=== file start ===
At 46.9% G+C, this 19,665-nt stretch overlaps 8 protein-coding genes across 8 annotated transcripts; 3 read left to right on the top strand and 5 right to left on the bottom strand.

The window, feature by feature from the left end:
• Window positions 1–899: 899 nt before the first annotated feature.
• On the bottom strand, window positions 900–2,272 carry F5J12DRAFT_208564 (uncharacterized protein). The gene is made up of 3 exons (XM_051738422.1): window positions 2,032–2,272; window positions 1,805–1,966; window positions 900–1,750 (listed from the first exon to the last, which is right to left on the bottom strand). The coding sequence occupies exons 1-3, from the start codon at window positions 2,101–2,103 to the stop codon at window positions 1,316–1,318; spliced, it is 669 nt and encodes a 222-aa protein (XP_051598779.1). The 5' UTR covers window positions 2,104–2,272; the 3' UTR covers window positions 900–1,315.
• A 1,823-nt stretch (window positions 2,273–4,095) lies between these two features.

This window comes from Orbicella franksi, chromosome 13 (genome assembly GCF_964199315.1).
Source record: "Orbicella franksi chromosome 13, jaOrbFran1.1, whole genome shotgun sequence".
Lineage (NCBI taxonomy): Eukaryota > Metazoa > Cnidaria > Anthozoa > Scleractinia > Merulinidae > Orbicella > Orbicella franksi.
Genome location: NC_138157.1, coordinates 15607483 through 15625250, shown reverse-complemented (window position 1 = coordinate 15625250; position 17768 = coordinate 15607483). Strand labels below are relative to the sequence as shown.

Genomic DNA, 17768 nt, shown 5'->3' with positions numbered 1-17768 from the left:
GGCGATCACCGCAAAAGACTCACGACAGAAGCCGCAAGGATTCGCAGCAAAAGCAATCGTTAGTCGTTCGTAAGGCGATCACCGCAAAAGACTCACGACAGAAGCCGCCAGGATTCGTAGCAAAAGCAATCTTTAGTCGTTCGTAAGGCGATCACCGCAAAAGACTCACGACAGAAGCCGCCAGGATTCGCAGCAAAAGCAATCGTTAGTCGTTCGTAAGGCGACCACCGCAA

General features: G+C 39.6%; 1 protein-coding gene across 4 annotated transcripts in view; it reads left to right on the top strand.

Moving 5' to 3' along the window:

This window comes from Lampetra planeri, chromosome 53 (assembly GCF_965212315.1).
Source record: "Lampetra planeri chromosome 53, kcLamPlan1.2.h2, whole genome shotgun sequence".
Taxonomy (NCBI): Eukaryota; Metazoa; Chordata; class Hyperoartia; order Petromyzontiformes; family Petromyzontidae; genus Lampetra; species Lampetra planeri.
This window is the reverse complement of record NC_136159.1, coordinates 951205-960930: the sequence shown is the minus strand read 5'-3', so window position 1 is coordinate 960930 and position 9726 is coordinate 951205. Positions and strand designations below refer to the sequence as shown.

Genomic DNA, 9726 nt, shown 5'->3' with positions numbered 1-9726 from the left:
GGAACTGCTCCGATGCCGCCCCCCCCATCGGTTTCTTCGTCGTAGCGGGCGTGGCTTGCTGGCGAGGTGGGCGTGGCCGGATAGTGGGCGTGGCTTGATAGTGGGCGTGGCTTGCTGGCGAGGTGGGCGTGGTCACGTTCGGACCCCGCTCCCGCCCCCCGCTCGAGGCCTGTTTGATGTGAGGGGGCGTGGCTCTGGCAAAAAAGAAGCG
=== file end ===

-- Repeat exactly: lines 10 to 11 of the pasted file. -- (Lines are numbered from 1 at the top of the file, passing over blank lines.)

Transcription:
Genomic DNA, 17768 nt, shown 5'->3' with positions numbered 1-17768 from the left:
GGCGATCACCGCAAAAGACTCACGACAGAAGCCGCAAGGATTCGCAGCAAAAGCAATCGTTAGTCGTTCGTAAGGCGATCACCGCAAAAGACTCACGACAGAAGCCGCCAGGATTCGTAGCAAAAGCAATCTTTAGTCGTTCGTAAGGCGATCACCGCAAAAGACTCACGACAGAAGCCGCCAGGATTCGCAGCAAAAGCAATCGTTAGTCGTTCGTAAGGCGACCACCGCAA